He returned to my side and helped me stand, holding my weight up by securing his arm around my waist. He walked me over to Aiden and said something I couldn’t hear. Aiden picked me up and carried me back to the car, laying me down on the front seat and covering me with a blanket. I closed my eyes and curled onto my side and bawled. The pain of losing Paul rushed up inside me and overwhelmed everything else. I was transported back five years, the memory of the crushing heartbreak as painful now as it had been then.
Listening to the sounds of horror and grief taking place outside of the car, I knew I could never let myself love Cohen. My throat tightened and I struggled for air. I curled into a ball and wrapped my arms around myself. There was no way I would survive another crushing tragedy, and I renewed the promise I made to myself the night of Paul’s death. I had to guard my heart. It was the only way.
When we finally got home, I was exhausted and emotionally drained. Our journey back from the lake felt more like we’d gone to hell and back. The accident had added a few hours onto our trip, both with Cohen helping to respond at the scene, as well as the resulting traffic backup. The mood in the car had been subdued and quiet, with no one wanting to talk. That had been fine with me.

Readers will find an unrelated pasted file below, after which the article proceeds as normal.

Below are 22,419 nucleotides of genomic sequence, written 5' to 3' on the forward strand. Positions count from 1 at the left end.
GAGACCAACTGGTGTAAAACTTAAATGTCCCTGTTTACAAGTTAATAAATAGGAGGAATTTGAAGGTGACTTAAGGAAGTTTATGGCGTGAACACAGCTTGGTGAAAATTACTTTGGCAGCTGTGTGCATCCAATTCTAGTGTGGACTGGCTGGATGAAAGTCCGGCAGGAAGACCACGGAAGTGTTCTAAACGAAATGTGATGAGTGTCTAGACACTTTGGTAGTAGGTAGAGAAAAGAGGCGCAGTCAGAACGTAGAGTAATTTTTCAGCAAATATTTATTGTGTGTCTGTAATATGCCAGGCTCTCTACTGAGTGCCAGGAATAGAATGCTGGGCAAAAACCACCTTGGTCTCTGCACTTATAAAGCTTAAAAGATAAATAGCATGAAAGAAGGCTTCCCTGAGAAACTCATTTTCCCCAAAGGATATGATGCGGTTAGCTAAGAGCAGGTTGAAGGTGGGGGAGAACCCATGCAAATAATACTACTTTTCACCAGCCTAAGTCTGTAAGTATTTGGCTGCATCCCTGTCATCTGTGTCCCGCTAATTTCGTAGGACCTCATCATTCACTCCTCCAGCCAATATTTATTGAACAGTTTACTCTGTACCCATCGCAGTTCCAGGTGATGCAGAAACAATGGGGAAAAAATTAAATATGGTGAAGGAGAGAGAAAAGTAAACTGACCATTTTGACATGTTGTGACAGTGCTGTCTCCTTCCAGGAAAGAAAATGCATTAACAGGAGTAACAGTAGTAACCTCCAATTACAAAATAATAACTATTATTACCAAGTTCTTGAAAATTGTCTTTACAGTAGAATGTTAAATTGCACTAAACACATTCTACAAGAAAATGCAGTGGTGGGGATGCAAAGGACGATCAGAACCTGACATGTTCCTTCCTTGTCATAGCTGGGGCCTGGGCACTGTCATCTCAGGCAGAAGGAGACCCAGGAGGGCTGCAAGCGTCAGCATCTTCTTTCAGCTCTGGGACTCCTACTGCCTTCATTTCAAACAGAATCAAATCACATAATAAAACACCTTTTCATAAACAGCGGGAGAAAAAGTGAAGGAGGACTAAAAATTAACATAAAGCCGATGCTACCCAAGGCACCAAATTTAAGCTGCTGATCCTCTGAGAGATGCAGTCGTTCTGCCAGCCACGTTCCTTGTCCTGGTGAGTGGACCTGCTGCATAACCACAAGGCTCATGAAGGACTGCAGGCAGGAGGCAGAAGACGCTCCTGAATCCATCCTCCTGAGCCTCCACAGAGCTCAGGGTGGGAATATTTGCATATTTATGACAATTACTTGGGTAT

Aiden and Ashlyn dropped us off, and Cohen insisted on carrying my bags inside. I tried to lift my suitcase from the trunk and found I had lost all muscle strength. Cohen’s hands darted in past mine and he easily lifted the bag, hauling it inside for me. I collapsed onto the couch while he heated a mug of water in the microwave and made me a cup of tea, mumbling something about it calming my stomach.
The blissful weekend had taken a violent turn in the blink of an eye. It now seemed a lifetime ago that I’d relaxed in Cohen’s arms, that we’d shared some intimate moments. Almost as though they’d never even happened.
Cohen set the mug on the coffee table in front of me, and sat down beside me on the sofa. He rubbed his hands against his knees, lost in thought.
“Cohen, you can go. I’ll be fine.”
His eyes met mine and were full of skepticism. “What can I do to help? Can I run you a bath?”
A bath sounded heavenly, but something in me rebelled, reminding me not to get too close. “I can manage on my own. I think you should go.”
Getting this comfortable with him so quickly had been a mistake. I was glad we hadn’t gone any farther over the weekend. I didn’t want him getting confused about my feelings for him. I had tried to convince myself otherwise, but I knew deep down that sex with him would never be emotionless and uncomplicated. I couldn’t explain how I knew. I just did. And I couldn’t let myself go there with him.
Cohen hadn’t yet moved from the couch and was staring intently at the steam rising from the coffee mug.